Vito Prosciutto: Teaching community college math on the road to a PhD.

Wednesday, December 14, 2005

The governator's morally dubious reasoning 

As you may have heard by now, the governator* denied Stanley Williams request for clemency.

That he said no, doesn't surprise me. After all, he's watching his approval ratings slide to George W Bush levels and he's trying desparately to appeal to conservatives and liberals to keep from watching Warren Beatty and Mel Gibson battle for his job while he looks over the script for Kindergarten Cop II.

But what does bother me is his reasoning: From the Times article, "Williams, [the governator] said, had never really reformed."

Which puts the governator on morally shaky ground. Before going further, I need to point out a quick bit of my own perspective. I'm a Catholic. And as a Catholic, I don't believe that anyone should be executed. And you'd think that since this is a stance firmly grounded in the Catholic magisterium and since the governator is a co-religionist, he should agree with me, but apparently not. I'm waiting for the bishops to call for him to be denied communion.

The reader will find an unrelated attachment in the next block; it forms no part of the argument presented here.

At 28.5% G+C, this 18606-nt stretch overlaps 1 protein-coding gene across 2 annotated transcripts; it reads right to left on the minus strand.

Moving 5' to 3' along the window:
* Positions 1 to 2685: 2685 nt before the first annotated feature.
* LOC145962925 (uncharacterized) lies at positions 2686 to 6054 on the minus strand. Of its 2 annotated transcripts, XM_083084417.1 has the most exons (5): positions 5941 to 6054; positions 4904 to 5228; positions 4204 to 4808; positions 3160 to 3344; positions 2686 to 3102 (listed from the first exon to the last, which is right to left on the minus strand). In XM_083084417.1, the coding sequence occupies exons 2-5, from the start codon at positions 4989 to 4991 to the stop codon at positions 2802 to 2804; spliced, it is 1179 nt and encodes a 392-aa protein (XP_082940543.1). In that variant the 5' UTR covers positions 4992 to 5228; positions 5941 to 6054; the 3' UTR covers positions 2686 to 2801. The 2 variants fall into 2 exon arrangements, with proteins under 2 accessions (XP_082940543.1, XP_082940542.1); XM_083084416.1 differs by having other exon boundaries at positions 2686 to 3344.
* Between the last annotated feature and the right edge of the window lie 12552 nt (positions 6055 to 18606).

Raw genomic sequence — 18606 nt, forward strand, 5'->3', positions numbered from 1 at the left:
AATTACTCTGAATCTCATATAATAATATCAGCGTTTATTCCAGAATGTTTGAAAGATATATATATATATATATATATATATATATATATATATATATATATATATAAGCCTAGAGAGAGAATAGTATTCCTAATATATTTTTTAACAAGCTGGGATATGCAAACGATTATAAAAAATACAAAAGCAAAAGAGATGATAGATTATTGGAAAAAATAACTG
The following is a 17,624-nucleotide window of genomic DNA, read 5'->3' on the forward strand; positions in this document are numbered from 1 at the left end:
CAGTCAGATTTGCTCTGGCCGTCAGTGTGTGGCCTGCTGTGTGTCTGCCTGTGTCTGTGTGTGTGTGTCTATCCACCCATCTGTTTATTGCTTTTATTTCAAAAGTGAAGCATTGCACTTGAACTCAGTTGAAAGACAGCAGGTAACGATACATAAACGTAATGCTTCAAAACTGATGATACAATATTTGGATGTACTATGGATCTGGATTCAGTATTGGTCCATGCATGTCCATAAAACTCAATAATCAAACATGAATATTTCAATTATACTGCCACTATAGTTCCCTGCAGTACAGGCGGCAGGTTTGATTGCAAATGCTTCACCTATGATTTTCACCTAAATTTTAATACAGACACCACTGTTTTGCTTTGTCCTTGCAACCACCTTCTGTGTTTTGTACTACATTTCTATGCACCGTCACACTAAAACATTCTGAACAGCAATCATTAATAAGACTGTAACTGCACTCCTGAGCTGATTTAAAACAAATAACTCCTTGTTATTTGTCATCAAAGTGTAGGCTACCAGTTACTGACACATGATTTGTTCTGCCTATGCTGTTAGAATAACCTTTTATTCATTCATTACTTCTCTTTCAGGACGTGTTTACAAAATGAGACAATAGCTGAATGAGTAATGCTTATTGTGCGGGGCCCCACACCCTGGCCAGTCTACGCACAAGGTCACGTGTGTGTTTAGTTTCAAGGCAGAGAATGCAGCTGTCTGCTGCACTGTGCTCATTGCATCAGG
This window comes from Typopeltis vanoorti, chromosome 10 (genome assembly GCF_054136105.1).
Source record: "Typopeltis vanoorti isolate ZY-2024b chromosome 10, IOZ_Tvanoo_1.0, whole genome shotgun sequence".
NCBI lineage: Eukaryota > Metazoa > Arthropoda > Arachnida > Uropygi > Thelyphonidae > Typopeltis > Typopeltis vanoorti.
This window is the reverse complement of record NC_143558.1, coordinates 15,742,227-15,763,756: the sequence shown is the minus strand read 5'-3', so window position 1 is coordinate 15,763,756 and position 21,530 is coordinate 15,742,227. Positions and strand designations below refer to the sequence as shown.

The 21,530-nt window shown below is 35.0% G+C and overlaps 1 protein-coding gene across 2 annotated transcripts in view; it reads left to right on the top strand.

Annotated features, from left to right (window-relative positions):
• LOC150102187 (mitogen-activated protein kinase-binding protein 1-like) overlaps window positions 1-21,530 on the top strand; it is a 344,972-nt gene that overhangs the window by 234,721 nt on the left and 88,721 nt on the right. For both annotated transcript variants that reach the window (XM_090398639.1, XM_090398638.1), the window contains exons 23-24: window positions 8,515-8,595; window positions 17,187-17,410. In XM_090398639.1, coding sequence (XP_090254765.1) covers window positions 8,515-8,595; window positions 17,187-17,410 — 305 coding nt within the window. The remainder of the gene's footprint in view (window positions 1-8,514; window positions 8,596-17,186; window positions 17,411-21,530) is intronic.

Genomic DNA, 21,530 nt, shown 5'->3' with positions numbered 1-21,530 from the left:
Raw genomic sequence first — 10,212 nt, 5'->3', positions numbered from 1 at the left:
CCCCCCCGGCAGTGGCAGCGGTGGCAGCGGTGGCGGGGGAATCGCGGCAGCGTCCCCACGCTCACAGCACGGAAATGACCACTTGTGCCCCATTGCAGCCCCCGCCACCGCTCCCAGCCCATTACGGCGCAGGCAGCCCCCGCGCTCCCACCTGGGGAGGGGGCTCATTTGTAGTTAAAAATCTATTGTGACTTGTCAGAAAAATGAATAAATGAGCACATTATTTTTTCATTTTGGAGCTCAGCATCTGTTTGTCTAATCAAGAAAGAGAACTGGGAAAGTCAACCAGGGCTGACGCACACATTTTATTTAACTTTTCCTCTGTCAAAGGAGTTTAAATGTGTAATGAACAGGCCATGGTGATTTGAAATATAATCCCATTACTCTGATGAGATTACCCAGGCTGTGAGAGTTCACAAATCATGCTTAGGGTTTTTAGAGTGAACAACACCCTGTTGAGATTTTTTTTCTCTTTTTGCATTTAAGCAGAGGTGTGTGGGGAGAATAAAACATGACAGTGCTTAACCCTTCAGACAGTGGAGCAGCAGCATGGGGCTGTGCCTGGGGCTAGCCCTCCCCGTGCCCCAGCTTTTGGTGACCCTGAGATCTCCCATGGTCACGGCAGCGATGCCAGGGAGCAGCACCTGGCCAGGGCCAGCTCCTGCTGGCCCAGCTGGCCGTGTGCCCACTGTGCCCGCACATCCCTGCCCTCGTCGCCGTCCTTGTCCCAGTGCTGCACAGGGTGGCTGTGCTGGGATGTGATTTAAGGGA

Anyway, here's the big problems with the governator's reasoning and why it's morally reprehensible.

  1. It presupposes that anyone can know what's in Stanley Williams's heart. Sorry, it's not possible.
  2. If Williams is, in fact, innocent of the crime for which he was executed, as he claimed to be, then he could not have acted differently than he did.**
  3. If Williams has not properly repented, then mercy dictates that we give him the opportunity to do so.***

* Because, to be honest, I can never remember how to spell his name.

** This is, in fact, a big flaw with sentencing in general in this country. Someone who insists that they're innocent after conviction will get a harsher sentence than someone who does not. Which means that the wrongfully convicted get harsher sentences than those who admit their crimes.

*** Samuel Richardson's Clarissa has a great line about this. Unfortunately, I'm in the office and my copy is at home.

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